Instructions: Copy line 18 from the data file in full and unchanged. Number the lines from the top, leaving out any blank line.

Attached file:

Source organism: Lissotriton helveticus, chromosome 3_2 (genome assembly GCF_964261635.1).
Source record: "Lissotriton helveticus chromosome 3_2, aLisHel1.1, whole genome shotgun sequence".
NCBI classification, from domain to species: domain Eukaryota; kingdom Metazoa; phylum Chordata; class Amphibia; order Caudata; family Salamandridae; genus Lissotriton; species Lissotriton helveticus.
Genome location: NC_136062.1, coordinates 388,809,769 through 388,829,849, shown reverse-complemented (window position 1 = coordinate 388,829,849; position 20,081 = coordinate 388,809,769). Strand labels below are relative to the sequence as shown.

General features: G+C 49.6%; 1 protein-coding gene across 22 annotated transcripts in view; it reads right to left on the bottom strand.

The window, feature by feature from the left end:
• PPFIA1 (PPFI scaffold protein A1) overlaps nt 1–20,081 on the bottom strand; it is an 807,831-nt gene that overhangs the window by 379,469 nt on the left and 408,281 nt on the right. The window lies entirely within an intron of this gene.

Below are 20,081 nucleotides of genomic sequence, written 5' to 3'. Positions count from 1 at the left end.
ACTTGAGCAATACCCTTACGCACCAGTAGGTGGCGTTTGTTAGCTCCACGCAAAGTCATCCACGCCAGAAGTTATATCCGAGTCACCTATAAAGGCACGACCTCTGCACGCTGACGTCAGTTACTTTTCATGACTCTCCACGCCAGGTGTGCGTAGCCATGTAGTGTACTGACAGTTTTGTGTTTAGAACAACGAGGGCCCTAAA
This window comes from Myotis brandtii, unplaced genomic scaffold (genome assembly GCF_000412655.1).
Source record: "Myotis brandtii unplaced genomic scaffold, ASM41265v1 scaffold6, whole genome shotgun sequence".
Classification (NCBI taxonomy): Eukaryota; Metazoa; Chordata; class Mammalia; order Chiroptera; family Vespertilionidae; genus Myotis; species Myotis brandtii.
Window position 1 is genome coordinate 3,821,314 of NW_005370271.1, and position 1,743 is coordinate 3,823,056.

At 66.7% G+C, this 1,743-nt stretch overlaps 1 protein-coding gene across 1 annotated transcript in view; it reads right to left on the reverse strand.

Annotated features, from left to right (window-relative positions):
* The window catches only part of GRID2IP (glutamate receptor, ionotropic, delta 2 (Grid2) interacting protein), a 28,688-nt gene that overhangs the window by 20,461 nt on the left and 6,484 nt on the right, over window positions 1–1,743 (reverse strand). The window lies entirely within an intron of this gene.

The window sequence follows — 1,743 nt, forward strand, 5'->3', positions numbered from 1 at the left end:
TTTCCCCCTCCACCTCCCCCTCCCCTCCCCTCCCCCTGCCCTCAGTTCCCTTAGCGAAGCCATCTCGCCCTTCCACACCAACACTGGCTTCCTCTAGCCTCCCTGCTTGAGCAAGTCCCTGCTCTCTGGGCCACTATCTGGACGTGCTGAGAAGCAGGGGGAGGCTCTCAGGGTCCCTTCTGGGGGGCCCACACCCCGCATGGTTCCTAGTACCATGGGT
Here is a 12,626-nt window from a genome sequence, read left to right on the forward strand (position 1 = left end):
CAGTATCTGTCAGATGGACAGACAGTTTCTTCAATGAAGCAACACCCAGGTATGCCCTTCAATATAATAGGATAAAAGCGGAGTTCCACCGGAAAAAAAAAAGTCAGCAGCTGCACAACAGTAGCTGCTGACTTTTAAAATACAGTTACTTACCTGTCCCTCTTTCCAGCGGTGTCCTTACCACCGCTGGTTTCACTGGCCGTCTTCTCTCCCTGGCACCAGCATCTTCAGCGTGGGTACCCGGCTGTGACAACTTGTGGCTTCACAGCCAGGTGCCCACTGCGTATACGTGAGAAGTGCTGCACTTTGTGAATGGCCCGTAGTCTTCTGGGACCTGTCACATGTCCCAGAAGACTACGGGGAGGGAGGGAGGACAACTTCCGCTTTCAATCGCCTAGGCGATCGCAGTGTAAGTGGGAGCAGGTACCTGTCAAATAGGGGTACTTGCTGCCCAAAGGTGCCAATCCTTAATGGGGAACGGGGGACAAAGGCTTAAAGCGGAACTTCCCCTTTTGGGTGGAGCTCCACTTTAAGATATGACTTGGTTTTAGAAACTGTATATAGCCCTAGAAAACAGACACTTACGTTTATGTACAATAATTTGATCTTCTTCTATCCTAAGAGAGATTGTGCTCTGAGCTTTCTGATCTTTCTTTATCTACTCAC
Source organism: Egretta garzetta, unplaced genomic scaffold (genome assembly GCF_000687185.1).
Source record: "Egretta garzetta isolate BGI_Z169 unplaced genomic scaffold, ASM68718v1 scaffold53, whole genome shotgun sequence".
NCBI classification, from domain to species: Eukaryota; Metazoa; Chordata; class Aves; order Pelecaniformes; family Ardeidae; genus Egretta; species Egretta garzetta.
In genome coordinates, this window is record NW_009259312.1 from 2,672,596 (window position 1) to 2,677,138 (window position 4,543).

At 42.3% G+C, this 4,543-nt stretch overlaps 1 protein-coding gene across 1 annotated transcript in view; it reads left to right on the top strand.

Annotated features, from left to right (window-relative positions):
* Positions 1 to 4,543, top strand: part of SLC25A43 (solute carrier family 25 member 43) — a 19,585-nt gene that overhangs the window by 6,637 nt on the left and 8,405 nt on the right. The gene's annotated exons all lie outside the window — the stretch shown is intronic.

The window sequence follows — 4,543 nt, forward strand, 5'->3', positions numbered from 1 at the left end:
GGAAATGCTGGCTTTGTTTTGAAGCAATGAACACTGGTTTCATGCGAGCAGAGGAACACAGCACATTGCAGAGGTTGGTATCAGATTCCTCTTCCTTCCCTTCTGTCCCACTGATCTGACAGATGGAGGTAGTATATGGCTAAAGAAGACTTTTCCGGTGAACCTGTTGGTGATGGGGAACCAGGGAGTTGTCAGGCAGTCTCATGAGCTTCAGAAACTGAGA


TTTCCCCCTCCACCTCCCCCTCCCCTCCCCTCCCCCTGCCCTCAGTTCCCTTAGCGAAGCCATCTCGCCCTTCCACACCAACACTGGCTTCCTCTAGCCTCCCTGCTTGAGCAAGTCCCTGCTCTCTGGGCCACTATCTGGACGTGCTGAGAAGCAGGGGGAGGCTCTCAGGGTCCCTTCTGGGGGGCCCACACCCCGCATGGTTCCTAGTACCATGGGT